HM-218D – The US Moves Forward on Gasohol and Other Updates

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Courtesy of The Compliance Center (ICC)

On January 28, the US DOT passed Amendment HM-218D. This final rule adopts various updates and amendments to the Hazardous Materials Regulations (HMR) of 49 CFR, and is intended to provide relief to industry by clarifying and, in some cases, relaxing certain requirements.

A major goal of this amendment is to help the environment by simplifying the shipment of Gasohol, a blend of gasoline with ethanol, usually obtained from corn. A new entry for Gasohol reads “Ethanol and gasoline mixtures or Ethanol and motor spirit or Ethanol and petrol mixture, with more than 10% ethanol, 3, UN 3475, II”. It is coupled with a revision to an existing entry that can be used for domestic shipment only, using NA1203 and the shipping name Gasohol, which applies only if the concentration of ethanol exceeds 20 per cent. The DOT hopes that incorporating the new international entry will enhance the effectiveness of hazard communication and response by aligning the descriptions with emergency response protocols. Because these protocols vary based on the concentration of ethyl alcohol in a gasoline mixture, differentiating in the classification of blends is critical to effective hazard communication. To minimize the cost of switching to the new description, these requirements will not become mandatory until 2010, however, shippers are allowed to comply immediately if they prefer.

Other updates were made to the entries on the Hazardous Materials Table for hydrazine solutions, polyamines, sodium aluminate and radioactives in Type A packages, to enhance harmonization with international standards.

The DOT will expand the small quantity exceptions for Flammable Liquids, Class 3, in Packing Group II and III, Class 4 materials (Flammable Solids, Spontaneously Combustible and Dangerous When Wet), Oxidizers in Division 5.1, Toxic Substances in Division 6.1, Corrosive Substances in Class 8, and Class 9 (Miscellaneous Dangerous Goods). Containers of 1 mL or 1 g or less of these substances may be shipped as non-regulated by 49 CFR, if they are packaged according to requirements given in section 173.4(e).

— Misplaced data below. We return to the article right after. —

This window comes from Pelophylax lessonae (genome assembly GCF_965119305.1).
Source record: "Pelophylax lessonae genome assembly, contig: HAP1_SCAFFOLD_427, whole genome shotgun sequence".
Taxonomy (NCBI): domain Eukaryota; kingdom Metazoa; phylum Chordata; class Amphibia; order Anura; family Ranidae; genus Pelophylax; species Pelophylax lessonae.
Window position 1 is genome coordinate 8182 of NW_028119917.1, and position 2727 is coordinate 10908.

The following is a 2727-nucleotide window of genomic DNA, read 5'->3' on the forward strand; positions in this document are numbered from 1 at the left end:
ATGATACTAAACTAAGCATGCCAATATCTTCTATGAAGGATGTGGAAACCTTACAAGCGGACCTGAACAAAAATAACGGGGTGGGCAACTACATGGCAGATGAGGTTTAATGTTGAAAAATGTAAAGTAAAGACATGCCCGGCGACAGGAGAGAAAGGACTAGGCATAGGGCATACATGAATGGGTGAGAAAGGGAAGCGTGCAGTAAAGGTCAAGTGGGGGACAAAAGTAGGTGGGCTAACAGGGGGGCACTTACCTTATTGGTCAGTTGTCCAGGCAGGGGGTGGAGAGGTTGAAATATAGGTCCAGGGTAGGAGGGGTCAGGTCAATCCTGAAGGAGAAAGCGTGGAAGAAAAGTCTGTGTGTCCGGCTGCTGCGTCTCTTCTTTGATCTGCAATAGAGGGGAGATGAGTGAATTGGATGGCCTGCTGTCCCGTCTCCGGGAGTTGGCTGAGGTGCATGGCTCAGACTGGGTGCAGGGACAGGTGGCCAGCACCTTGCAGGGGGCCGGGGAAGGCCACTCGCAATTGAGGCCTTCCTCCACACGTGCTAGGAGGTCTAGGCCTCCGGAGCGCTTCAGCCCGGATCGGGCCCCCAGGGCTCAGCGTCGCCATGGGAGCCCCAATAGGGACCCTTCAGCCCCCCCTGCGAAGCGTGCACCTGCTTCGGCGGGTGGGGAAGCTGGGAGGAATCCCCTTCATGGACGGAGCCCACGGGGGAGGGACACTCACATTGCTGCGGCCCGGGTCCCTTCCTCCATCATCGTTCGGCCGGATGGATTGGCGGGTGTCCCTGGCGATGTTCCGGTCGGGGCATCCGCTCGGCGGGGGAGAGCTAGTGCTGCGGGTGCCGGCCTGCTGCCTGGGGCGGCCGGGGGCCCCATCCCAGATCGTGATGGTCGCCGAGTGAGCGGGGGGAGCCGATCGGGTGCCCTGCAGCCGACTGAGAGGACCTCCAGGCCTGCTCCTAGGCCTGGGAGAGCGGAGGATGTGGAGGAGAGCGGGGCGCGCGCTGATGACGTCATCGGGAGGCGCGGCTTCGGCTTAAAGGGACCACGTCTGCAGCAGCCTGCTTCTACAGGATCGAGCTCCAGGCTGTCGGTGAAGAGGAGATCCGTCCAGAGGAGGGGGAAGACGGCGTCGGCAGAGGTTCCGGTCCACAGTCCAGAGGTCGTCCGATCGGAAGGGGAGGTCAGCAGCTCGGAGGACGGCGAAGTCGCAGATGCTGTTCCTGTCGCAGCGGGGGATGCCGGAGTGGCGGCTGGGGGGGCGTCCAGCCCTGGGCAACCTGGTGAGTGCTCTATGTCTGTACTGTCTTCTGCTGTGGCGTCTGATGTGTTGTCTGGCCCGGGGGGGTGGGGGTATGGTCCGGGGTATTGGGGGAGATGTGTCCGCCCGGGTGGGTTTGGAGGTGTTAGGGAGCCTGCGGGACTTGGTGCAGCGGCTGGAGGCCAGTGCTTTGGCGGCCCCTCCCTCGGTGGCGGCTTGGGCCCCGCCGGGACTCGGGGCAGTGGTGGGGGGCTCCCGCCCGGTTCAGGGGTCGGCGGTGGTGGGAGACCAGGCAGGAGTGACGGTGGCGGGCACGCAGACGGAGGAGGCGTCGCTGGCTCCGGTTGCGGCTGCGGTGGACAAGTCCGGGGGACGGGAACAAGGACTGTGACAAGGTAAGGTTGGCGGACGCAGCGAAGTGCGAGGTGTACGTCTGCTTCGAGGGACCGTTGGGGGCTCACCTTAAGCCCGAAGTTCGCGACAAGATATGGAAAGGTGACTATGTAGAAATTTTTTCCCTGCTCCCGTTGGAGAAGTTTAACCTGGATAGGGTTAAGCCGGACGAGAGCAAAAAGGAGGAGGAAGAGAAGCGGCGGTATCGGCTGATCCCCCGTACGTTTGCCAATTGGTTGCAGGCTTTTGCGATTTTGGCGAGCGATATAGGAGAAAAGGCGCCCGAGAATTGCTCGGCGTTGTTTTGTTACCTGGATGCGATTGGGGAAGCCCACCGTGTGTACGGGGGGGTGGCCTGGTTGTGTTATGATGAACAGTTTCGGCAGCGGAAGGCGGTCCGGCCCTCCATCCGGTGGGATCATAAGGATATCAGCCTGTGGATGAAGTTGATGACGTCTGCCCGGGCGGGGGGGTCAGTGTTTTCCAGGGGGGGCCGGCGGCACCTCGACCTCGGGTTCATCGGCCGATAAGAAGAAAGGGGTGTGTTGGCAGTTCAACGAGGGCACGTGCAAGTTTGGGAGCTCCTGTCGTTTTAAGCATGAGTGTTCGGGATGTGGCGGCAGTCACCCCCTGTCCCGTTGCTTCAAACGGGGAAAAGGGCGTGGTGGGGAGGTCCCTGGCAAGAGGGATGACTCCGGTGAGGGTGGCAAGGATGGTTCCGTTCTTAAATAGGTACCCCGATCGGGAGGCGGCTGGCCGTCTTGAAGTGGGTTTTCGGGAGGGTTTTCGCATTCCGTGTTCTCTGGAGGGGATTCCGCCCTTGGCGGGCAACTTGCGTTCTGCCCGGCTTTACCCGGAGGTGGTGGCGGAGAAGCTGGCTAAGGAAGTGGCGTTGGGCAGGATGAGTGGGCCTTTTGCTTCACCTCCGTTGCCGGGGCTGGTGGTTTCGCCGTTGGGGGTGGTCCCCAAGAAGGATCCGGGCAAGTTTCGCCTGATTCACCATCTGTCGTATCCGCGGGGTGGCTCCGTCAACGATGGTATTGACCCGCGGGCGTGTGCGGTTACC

Under 49 CFR, Marine Pollutants are not considered regulated if transported by ground in non-bulk packaging. This has led to situations where goods originally shipped by ground were then transported by water as non-regulated. To help prevent this, section 172.303(l) has been amended to clarify that when any part of the shipment is by water, the document must describe the marine pollutants as hazardous.

A clarification of marking limited quantities that are hazardous substances has been added, indicating that the letters “RQ” should be marked beside the UN number and diamond marking, if that is used. Also, a clarification was added that Intermediate Bulk Containers (IBCs) with a volume of 1.8 m3 or more must be labeled on at least two sides or two ends.

A definition was added for “household wastes” to clarify what materials in this category are excepted from the regulations. There were clarifications made for transportation of dry ice on aircraft, detonator assemblies, and packagings authorized for the transportation of certain explosives. Standards for chlorine shipping were updated by incorporating standards issued by the Chlorine Institute and the Compressed Gas Association. Other minor clarifications and corrections were made.

These changes become effective on October 1, 2008. However, voluntary compliance may begin immediately.

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